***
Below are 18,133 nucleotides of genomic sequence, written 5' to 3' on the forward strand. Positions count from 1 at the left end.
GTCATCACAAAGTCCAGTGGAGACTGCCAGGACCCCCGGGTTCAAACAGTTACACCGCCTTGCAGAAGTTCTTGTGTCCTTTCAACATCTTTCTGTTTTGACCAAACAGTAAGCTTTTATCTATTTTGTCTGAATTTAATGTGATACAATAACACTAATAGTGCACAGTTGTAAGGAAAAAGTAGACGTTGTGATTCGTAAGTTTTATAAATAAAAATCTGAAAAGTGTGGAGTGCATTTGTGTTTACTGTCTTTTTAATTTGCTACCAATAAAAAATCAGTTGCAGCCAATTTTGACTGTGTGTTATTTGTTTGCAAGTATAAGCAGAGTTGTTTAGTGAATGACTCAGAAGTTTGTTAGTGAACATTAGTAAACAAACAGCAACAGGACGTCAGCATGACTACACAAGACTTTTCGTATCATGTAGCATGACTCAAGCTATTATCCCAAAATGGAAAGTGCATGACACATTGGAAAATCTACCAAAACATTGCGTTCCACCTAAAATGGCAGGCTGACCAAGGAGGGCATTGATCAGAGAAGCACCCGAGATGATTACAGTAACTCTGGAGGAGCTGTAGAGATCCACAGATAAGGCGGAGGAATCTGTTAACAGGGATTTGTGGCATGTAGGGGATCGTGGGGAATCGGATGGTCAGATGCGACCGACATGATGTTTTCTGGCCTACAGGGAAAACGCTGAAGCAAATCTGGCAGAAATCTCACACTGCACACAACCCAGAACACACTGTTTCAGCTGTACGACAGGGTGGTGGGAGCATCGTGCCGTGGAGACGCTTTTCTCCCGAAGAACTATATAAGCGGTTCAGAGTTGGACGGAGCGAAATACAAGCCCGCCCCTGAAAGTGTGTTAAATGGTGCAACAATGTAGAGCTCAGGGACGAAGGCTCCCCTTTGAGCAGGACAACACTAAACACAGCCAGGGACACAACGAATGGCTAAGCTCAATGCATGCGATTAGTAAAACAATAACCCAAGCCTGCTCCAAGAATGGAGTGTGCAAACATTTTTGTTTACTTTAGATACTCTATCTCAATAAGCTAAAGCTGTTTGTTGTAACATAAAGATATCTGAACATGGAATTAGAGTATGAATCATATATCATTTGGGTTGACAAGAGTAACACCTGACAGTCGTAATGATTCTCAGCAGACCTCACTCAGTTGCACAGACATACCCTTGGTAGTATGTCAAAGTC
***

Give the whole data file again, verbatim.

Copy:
Below are 18,133 nucleotides of genomic sequence, written 5' to 3' on the forward strand. Positions count from 1 at the left end.
GTCATCACAAAGTCCAGTGGAGACTGCCAGGACCCCCGGGTTCAAACAGTTACACCGCCTTGCAGAAGTTCTTGTGTCCTTTCAACATCTTTCTGTTTTGACCAAACAGTAAGCTTTTATCTATTTTGTCTGAATTTAATGTGATACAATAACACTAATAGTGCACAGTTGTAAGGAAAAAGTAGACGTTGTGATTCGTAAGTTTTATAAATAAAAATCTGAAAAGTGTGGAGTGCATTTGTGTTTACTGTCTTTTTAATTTGCTACCAATAAAAAATCAGTTGCAGCCAATTTTGACTGTGTGTTATTTGTTTGCAAGTATAAGCAGAGTTGTTTAGTGAATGACTCAGAAGTTTGTTAGTGAACATTAGTAAACAAACAGCAACAGGACGTCAGCATGACTACACAAGACTTTTCGTATCATGTAGCATGACTCAAGCTATTATCCCAAAATGGAAAGTGCATGACACATTGGAAAATCTACCAAAACATTGCGTTCCACCTAAAATGGCAGGCTGACCAAGGAGGGCATTGATCAGAGAAGCACCCGAGATGATTACAGTAACTCTGGAGGAGCTGTAGAGATCCACAGATAAGGCGGAGGAATCTGTTAACAGGGATTTGTGGCATGTAGGGGATCGTGGGGAATCGGATGGTCAGATGCGACCGACATGATGTTTTCTGGCCTACAGGGAAAACGCTGAAGCAAATCTGGCAGAAATCTCACACTGCACACAACCCAGAACACACTGTTTCAGCTGTACGACAGGGTGGTGGGAGCATCGTGCCGTGGAGACGCTTTTCTCCCGAAGAACTATATAAGCGGTTCAGAGTTGGACGGAGCGAAATACAAGCCCGCCCCTGAAAGTGTGTTAAATGGTGCAACAATGTAGAGCTCAGGGACGAAGGCTCCCCTTTGAGCAGGACAACACTAAACACAGCCAGGGACACAACGAATGGCTAAGCTCAATGCATGCGATTAGTAAAACAATAACCCAAGCCTGCTCCAAGAATGGAGTGTGCAAACATTTTTGTTTACTTTAGATACTCTATCTCAATAAGCTAAAGCTGTTTGTTGTAACATAAAGATATCTGAACATGGAATTAGAGTATGAATCATATATCATTTGGGTTGACAAGAGTAACACCTGACAGTCGTAATGATTCTCAGCAGACCTCACTCAGTTGCACAGACATACCCTTGGTAGTATGTCAAAGTC